A sequence of composition

After using previous exercises to learn and consider the composition of my photography, this exercise was designed to put some of this in to practise out in the ‘real world’. Whereas in the previous exercises I have only been encouraged to show the final images or image, this time I am asked to present my workings and thought process by showing how I arrived at my final image. I will do this by way of taking a series of different shots all working towards one goal. That of the final image. The exercise needed to involve photographing a public event in a real ife situation so that the nature of the exercise became a little more unpredictable than than previous ones. I chose to shoot in a market. This gave me the ability to have many sources of possible sequences all happening on top of each other. Various questions and positives arise from this situation such as; How do I choose the right sequence? What if I miss a better sequence while concentrating on different scenario? If I do miss one sequence there is opportunity to shoot another almost immediately.

All the shots were taken in a market with an 18mm-55mm lens at ISO 800 to accord for the low lighting conditions. They are all straight from camera with no adjustments made. I will start with the first rejected sequences.

Sequence one

Western Women

This looked a promising novelty shoot as the women were clearly on some sort of walking tour.

Western Women

As I got closer I could tell they were engaged in what was being said. However, the woman with camera on the left of frame, had spotted me shooting.

Western Women

It soon became clear that my presence there was not really wanted. I was asked, in no uncertain terms, to leave them alone. So I moved on.

The second sequence that I rejected is below

Reject sequence – 1

The fish stalls were looking quite busy which attracted me to this shot.

Reject sequence – 2

The stall worker was weighing fish for a customer. In the background the men are preparing the fish.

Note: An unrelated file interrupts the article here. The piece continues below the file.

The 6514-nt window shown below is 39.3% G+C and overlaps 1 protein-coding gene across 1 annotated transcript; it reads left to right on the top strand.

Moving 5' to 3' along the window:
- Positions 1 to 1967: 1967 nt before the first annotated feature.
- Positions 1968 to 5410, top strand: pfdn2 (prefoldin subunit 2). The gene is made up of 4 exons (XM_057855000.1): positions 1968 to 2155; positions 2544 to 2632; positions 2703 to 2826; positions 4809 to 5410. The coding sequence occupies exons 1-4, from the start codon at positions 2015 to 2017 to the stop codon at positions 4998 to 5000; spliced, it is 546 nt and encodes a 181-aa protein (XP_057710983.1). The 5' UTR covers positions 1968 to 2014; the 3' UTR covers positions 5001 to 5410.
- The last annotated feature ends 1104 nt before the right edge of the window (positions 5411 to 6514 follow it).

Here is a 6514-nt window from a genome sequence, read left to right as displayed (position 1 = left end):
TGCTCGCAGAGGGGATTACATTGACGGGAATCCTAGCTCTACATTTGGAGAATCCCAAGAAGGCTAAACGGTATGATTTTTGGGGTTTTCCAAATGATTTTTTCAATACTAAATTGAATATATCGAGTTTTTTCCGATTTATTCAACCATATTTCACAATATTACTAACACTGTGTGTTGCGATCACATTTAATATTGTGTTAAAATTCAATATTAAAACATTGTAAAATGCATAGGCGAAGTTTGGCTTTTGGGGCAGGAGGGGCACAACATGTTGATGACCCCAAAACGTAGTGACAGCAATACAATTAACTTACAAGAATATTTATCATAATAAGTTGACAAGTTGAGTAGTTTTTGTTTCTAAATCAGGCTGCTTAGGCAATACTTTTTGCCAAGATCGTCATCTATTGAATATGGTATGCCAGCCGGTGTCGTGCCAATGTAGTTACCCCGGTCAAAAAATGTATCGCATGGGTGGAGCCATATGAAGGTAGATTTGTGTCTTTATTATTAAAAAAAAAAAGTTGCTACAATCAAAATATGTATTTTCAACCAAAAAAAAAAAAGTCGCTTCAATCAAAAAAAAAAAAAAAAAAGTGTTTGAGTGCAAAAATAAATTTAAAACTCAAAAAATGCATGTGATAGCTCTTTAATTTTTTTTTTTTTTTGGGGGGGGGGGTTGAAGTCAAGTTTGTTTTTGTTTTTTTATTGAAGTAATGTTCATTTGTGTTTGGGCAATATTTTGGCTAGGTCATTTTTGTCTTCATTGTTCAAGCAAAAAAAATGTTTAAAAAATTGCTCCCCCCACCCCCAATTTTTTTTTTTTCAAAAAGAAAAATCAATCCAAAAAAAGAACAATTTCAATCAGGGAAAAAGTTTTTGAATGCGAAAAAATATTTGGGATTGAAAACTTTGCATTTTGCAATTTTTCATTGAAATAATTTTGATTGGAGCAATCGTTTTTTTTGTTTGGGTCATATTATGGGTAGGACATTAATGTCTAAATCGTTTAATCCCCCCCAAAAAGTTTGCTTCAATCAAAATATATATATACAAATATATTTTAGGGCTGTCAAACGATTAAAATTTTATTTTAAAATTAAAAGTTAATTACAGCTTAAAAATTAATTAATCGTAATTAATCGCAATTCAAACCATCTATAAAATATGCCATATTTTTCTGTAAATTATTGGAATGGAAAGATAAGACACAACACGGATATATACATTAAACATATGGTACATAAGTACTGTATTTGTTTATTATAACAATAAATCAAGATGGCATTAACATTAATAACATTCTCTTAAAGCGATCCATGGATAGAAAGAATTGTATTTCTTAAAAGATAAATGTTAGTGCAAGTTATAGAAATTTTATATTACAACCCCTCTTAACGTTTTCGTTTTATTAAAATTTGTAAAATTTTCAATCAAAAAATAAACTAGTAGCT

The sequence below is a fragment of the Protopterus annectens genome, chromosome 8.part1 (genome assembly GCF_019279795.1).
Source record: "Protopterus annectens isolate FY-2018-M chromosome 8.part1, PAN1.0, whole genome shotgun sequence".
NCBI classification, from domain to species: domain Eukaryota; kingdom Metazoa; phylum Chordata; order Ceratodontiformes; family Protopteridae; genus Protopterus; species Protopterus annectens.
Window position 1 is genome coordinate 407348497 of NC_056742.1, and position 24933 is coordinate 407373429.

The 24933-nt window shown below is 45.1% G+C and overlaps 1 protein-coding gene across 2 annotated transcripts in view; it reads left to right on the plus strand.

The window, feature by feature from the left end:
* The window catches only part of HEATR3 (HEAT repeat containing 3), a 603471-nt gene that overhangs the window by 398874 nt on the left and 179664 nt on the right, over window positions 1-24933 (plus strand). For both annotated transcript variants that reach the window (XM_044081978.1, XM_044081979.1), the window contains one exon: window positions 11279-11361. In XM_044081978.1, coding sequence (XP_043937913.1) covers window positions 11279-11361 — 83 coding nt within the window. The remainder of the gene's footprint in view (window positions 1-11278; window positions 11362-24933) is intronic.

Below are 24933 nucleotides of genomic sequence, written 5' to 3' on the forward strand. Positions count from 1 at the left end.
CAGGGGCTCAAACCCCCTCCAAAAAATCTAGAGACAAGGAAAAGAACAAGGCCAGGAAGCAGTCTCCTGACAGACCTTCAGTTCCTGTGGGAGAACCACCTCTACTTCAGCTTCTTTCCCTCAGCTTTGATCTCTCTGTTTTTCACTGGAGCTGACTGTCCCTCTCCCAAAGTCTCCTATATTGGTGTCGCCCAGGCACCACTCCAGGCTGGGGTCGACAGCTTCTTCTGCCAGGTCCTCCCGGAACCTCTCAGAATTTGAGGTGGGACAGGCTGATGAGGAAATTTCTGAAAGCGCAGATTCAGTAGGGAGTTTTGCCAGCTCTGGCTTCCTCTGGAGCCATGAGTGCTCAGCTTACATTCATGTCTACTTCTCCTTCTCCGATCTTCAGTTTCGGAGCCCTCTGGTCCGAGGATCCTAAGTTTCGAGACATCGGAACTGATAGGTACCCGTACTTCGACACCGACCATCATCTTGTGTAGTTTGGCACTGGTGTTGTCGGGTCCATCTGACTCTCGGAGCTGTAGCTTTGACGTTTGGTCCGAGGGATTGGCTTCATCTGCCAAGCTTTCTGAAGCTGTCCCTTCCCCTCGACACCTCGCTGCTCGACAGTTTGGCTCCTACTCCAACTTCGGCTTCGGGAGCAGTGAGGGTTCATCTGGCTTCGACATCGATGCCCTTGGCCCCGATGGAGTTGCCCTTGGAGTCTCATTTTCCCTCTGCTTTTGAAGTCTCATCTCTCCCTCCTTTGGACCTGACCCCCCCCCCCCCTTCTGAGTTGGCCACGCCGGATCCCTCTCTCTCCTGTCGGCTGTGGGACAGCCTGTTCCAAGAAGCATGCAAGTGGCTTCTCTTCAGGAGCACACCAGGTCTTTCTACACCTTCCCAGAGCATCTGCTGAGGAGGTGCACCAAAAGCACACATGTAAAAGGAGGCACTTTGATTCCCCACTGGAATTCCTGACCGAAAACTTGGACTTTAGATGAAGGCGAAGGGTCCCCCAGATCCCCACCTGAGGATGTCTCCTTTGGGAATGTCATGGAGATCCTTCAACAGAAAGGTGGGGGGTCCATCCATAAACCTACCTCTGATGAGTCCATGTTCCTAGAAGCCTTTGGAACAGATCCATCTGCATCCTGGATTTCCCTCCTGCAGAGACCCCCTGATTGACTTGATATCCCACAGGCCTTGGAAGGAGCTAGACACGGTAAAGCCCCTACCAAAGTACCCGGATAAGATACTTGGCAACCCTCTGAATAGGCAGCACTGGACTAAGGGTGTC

Reject sequence – 3

I quite liked this shot but wanted more detail of what they were doing.

Reject sequence – 4

I like the concentration on the man’s face and the deft way in which he was using the cleaver.

Reject sequence – 5

I love the pink flesh of the fish.

Reject sequence – 7

The colour of the meat leads me to my final shot. I’m not too fond of the final shot as it doesn’t really show the speed and precision this guy was using with his cleaver at filleting this fish. I would probably have wanted more of his hands and fish in frame too. The framing is a bit too tight. I moved on, now having a clearer idea of what I wanted to achieve.

The final sequence


I decided to look for a suitable fish stall to shoot by walking up to the 2nd level and looking down on the market.


I was attracted to this stall by the soot and smoke coming from the shrine above the fish.


I moved downstairs to get a closer look.


The stall was busy with some nice interaction with the customers.


I asked the owner if he minded me shooting. He was worried about his hair and beard looking OK. I said he looked great, so he agreed to let me shoot.


In taking the photo of the woman ordering her fish I notice the guys in the background preparing the fish.


I am tucked relatively close by now but still have one of the men’s back in my way, so need to move accordingly.


I also notice the cleaver that is now embedded in the chopping board.


By now I am at a decent angle to take without any obstructions and quite like the baskets in frame which give some context.


I am low and close enough now to take close photos of them gutting the fish but still have something obstructing my shot.


I raise my elevation just a little to adjust for the obstruction.


The precision with the cleaver is clear but the shot is very static and not expressing the speed at which this guy is working on the fish.


The final shot shows the fish as it is split open in order to gut it and also captures some of the speed he shows in doing it whilst still showing how accurate he is being.

A very enjoyable exercise to do and think about. I retrospect the thought process was quite clear in the end version and the previous false starts helped me to focus more clearly on what I wanted to achieve.

All photos were taken on location in Tekka Market and the full size versions can be seen on Flickr.

2 thoughts on “A sequence of composition

  1. Pingback: Your own workflow 2 | BA Blog
  2. Pingback: Tekka Market – Little India | BA Blog

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